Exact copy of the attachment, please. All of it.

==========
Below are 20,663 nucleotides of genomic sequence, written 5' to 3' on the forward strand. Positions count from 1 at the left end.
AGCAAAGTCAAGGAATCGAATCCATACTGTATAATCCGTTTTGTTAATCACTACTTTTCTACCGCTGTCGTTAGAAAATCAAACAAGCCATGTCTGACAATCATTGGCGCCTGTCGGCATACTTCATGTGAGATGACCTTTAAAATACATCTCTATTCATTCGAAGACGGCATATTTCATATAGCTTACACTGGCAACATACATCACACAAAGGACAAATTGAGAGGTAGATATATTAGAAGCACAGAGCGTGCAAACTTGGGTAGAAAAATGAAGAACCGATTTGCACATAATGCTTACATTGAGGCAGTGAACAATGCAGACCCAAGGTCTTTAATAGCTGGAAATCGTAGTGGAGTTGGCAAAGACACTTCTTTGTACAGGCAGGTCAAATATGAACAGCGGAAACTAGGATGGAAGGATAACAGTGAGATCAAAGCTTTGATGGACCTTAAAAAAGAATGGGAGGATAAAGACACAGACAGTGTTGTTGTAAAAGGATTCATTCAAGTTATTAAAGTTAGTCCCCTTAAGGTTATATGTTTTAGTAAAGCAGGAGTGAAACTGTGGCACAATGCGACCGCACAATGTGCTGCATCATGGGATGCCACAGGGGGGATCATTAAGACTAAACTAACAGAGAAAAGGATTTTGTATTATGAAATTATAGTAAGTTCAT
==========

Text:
Below are 20,663 nucleotides of genomic sequence, written 5' to 3' on the forward strand. Positions count from 1 at the left end.
AGCAAAGTCAAGGAATCGAATCCATACTGTATAATCCGTTTTGTTAATCACTACTTTTCTACCGCTGTCGTTAGAAAATCAAACAAGCCATGTCTGACAATCATTGGCGCCTGTCGGCATACTTCATGTGAGATGACCTTTAAAATACATCTCTATTCATTCGAAGACGGCATATTTCATATAGCTTACACTGGCAACATACATCACACAAAGGACAAATTGAGAGGTAGATATATTAGAAGCACAGAGCGTGCAAACTTGGGTAGAAAAATGAAGAACCGATTTGCACATAATGCTTACATTGAGGCAGTGAACAATGCAGACCCAAGGTCTTTAATAGCTGGAAATCGTAGTGGAGTTGGCAAAGACACTTCTTTGTACAGGCAGGTCAAATATGAACAGCGGAAACTAGGATGGAAGGATAACAGTGAGATCAAAGCTTTGATGGACCTTAAAAAAGAATGGGAGGATAAAGACACAGACAGTGTTGTTGTAAAAGGATTCATTCAAGTTATTAAAGTTAGTCCCCTTAAGGTTATATGTTTTAGTAAAGCAGGAGTGAAACTGTGGCACAATGCGACCGCACAATGTGCTGCATCATGGGATGCCACAGGGGGGATCATTAAGACTAAACTAACAGAGAAAAGGATTTTGTATTATGAAATTATAGTAAGTTCAT